Proving that six years of prosperity can get a mayor thinking of posterity, Mayor Bloomberg announced ambitious environmental goals this morning in a speech at Flushing Meadow. Gone is the Bloomberg of December 2001, who chased quick economic fixes, like football stadiums and Olympics. Today Bloomberg wants to balance rising population against rising sea levels. He noted that city planners expect 900,000 more residents here by 2030. "With our administration not beholden to special interests, we now have the freedom to take on obstacles looming and to begin clearing them away," he fairly gloated.
Bloomberg's goals would pursue indisputably good things: get everybody within a ten-minute walk of a park, cut greenhouse-gas emissions by 30 percent, make 90 percent of the city's waterways clean enough for recreation, improve all sewers, and invest in regional mass transit to keep travel times stable. As parsed, these goals have less stick than a can of Crisco in City Council chambers. They seem flexible enough to make good business sense, but what will happen in post-Bloomberg New York? Will potential Mayor Dick Parsons funnel them into a big bond package?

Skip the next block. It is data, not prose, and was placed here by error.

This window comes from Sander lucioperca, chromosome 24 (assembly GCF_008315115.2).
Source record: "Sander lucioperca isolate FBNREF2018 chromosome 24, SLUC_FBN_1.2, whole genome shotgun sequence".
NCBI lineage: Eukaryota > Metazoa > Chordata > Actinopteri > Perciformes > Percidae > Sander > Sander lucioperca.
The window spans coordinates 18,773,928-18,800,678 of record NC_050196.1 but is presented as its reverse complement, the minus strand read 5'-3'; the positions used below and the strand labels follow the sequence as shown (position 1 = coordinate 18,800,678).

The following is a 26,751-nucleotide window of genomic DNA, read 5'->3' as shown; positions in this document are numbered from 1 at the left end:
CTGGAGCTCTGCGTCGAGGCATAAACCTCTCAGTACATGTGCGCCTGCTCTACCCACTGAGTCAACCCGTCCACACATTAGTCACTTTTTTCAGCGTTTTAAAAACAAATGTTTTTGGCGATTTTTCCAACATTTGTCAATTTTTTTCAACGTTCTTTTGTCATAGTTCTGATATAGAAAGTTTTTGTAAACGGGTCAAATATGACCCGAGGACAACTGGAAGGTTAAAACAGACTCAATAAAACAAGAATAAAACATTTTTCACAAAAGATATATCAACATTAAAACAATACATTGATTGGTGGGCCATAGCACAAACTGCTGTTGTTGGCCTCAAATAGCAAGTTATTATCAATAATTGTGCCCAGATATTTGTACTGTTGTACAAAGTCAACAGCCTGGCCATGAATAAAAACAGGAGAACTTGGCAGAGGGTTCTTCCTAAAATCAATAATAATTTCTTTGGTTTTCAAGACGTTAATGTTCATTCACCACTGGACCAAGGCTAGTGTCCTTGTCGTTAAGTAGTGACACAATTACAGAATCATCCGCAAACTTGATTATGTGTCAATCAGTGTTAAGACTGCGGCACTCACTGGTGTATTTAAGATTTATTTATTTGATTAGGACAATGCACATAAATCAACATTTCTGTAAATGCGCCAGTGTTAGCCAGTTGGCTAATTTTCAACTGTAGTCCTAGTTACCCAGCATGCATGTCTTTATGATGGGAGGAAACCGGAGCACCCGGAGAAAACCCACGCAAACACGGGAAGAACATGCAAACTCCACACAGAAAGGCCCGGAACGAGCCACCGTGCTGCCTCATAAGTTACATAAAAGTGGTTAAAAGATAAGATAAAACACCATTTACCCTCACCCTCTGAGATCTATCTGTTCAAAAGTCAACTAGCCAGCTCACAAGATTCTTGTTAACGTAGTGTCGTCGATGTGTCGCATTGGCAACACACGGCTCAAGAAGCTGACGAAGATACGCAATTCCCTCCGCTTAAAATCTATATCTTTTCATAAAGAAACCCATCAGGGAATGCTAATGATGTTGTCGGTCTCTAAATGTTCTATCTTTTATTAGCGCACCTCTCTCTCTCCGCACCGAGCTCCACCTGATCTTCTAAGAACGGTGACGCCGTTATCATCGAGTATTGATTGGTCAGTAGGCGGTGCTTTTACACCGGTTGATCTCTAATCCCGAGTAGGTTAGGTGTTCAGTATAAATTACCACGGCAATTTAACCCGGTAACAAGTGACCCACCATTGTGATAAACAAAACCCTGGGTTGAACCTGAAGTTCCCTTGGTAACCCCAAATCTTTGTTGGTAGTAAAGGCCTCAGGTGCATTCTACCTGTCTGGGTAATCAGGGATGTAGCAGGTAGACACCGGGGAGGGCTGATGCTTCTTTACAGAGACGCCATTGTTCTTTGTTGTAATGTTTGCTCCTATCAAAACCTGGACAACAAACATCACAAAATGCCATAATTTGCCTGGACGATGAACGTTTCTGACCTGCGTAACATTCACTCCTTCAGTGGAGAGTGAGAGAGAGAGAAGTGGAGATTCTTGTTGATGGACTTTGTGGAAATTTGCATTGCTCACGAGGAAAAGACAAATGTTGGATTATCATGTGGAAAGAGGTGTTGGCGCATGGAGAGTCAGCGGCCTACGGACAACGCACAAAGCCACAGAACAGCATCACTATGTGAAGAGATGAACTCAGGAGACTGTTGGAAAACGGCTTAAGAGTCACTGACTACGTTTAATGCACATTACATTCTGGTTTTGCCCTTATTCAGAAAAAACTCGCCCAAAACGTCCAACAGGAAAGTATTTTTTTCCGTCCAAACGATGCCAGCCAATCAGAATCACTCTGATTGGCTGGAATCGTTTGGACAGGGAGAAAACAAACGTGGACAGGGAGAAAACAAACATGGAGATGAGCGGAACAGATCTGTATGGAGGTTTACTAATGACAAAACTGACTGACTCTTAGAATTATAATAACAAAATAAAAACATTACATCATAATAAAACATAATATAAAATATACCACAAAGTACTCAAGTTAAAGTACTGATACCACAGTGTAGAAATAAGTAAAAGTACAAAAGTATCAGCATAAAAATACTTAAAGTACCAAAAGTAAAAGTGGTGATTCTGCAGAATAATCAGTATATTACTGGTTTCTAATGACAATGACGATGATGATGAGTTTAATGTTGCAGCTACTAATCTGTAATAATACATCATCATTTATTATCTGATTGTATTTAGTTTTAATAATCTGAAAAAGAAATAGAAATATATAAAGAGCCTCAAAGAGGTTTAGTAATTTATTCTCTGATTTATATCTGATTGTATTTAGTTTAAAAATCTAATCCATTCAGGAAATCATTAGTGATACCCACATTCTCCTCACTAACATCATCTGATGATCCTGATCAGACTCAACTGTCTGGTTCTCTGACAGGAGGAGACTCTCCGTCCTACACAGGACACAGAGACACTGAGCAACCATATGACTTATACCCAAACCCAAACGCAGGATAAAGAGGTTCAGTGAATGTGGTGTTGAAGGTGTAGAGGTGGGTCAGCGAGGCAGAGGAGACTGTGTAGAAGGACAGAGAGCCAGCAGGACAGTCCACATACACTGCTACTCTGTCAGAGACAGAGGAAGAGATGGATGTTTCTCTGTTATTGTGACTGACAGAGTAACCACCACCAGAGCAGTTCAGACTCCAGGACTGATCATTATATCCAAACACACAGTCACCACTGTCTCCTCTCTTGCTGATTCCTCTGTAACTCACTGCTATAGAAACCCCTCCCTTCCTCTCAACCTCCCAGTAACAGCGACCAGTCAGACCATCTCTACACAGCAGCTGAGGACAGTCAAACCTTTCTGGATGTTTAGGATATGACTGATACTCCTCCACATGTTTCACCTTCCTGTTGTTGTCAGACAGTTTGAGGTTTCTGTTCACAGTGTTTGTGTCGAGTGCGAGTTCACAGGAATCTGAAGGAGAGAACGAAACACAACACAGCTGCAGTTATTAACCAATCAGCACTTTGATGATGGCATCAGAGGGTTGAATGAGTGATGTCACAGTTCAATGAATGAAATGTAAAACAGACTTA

For now, PlaNYC belongs to the mayor's new Office of Long-Term Planning and Sustainability. Bloomberg promised to solicit ideas from the public via Websites and meetings. Expect lawyers to wrangle the meaning of "ten minutes" and civic groups to want even more input from the public. But don't doubt that Bloomberg will keep at it. "The predicament of our future is also our hope," he said. If he hits one target, sweltering future generations may remember him as something other than the no-fun mayor who banned smoking and invited Republicans to Madison Square Garden. Alec Appelbaum